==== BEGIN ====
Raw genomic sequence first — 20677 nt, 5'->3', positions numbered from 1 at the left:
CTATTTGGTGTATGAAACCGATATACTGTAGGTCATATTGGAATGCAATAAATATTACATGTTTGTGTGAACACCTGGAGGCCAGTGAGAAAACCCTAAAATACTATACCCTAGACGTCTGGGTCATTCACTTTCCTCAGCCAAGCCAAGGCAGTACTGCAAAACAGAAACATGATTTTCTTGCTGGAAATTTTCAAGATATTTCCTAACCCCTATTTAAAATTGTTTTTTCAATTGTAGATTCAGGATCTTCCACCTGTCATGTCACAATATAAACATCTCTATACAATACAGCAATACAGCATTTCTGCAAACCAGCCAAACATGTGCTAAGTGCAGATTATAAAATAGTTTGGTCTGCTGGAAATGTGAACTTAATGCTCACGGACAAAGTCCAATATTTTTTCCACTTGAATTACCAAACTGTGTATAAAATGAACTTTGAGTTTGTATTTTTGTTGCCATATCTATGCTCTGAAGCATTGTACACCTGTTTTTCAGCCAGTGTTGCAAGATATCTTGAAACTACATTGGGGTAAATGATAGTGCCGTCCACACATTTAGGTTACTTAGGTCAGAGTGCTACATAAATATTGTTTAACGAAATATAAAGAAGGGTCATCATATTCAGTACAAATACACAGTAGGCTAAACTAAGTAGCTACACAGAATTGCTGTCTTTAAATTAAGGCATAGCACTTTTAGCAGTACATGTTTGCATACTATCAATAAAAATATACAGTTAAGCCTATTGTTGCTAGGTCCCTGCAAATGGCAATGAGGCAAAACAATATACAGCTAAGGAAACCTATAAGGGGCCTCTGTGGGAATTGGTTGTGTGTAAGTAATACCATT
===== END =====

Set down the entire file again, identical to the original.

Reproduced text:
Raw genomic sequence first — 20677 nt, 5'->3', positions numbered from 1 at the left:
CTATTTGGTGTATGAAACCGATATACTGTAGGTCATATTGGAATGCAATAAATATTACATGTTTGTGTGAACACCTGGAGGCCAGTGAGAAAACCCTAAAATACTATACCCTAGACGTCTGGGTCATTCACTTTCCTCAGCCAAGCCAAGGCAGTACTGCAAAACAGAAACATGATTTTCTTGCTGGAAATTTTCAAGATATTTCCTAACCCCTATTTAAAATTGTTTTTTCAATTGTAGATTCAGGATCTTCCACCTGTCATGTCACAATATAAACATCTCTATACAATACAGCAATACAGCATTTCTGCAAACCAGCCAAACATGTGCTAAGTGCAGATTATAAAATAGTTTGGTCTGCTGGAAATGTGAACTTAATGCTCACGGACAAAGTCCAATATTTTTTCCACTTGAATTACCAAACTGTGTATAAAATGAACTTTGAGTTTGTATTTTTGTTGCCATATCTATGCTCTGAAGCATTGTACACCTGTTTTTCAGCCAGTGTTGCAAGATATCTTGAAACTACATTGGGGTAAATGATAGTGCCGTCCACACATTTAGGTTACTTAGGTCAGAGTGCTACATAAATATTGTTTAACGAAATATAAAGAAGGGTCATCATATTCAGTACAAATACACAGTAGGCTAAACTAAGTAGCTACACAGAATTGCTGTCTTTAAATTAAGGCATAGCACTTTTAGCAGTACATGTTTGCATACTATCAATAAAAATATACAGTTAAGCCTATTGTTGCTAGGTCCCTGCAAATGGCAATGAGGCAAAACAATATACAGCTAAGGAAACCTATAAGGGGCCTCTGTGGGAATTGGTTGTGTGTAAGTAATACCATT